What are Earnings per Share (EPS)?

EPS is derived by taking the net income of a company and dividing it by the share price. That gives an individual investor an idea of how much growth was captured by their shares.

Earnings per share is one of the main articles that is announced by the quarterly reports given by companies to their investors. Earnings per share does not mean that each share has appreciated a certain amount, but if the quarterly reports in earnings seasons stir up demand for the shares based on solid fundamentals at a company, it can result in a higher price per share.

Instead, it is a calculation that takes the total net income of a company for a quarter or a year and divides it by the number of outstanding shares. What you’re left with is a notional amount of profit that shareholders have participated in, since shareholders are part-owners of a company.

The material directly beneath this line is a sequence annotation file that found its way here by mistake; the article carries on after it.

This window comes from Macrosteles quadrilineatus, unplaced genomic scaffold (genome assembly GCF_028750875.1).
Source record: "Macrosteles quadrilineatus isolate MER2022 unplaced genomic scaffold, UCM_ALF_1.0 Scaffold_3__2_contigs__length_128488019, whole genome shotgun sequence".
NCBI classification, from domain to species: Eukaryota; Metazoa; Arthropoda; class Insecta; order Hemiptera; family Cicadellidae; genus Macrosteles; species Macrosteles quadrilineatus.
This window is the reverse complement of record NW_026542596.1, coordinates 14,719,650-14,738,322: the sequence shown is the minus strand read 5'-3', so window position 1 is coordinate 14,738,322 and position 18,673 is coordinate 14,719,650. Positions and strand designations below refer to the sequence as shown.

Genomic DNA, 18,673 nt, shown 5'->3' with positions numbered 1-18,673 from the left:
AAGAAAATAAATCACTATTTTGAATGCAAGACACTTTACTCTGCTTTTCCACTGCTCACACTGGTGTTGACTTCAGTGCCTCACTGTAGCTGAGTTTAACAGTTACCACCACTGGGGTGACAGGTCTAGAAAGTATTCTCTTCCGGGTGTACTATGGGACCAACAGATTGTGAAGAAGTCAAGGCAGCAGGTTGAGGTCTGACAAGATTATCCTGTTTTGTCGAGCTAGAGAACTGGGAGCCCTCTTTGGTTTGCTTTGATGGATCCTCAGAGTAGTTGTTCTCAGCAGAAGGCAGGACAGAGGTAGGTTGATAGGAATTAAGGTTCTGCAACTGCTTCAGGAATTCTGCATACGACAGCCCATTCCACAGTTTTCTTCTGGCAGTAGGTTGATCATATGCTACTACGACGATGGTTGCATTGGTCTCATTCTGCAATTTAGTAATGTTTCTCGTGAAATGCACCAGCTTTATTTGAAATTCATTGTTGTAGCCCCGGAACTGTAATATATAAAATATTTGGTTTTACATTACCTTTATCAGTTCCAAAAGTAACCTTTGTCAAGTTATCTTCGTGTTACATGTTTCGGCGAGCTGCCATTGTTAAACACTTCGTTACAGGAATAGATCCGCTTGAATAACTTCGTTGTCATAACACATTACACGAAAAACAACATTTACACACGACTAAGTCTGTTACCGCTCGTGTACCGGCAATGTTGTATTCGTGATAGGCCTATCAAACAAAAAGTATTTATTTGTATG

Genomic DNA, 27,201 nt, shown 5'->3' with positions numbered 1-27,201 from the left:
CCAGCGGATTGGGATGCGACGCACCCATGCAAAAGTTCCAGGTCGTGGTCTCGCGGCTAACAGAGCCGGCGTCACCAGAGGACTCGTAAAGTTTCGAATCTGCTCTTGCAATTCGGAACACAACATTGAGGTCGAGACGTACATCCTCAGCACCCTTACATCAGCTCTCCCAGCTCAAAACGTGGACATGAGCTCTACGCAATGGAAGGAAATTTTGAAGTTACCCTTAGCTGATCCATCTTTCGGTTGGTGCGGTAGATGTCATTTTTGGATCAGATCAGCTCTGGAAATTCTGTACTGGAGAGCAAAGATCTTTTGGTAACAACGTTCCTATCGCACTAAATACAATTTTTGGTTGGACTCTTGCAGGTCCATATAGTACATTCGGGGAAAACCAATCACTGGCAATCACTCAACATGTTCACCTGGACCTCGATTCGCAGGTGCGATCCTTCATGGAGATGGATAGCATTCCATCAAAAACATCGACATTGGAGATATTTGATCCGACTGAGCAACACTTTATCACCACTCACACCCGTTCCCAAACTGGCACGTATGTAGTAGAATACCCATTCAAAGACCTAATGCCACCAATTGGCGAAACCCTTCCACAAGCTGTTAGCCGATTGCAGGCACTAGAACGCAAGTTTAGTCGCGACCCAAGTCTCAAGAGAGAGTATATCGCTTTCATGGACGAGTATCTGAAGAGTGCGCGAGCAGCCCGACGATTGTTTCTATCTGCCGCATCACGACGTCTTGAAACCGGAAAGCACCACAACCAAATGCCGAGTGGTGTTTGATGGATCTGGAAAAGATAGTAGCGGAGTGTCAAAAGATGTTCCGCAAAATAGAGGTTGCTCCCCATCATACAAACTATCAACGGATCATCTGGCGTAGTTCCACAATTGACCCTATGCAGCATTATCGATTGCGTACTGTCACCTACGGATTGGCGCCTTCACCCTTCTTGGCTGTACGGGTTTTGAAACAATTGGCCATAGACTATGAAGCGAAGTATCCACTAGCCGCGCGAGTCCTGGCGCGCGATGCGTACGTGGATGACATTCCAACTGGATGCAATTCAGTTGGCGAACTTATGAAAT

Some of that growth may already have been priced into the shares by the market based on sentiment or some reports or intelligence that came out before the actual earnings report of the company. Companies announce their quarterly earnings per share with Earnings Calls and press releases. They also must file a publicly-accessible report with their numbers to the SEC every quarter and year.

If earnings per share increases over time, it is called earnings growth.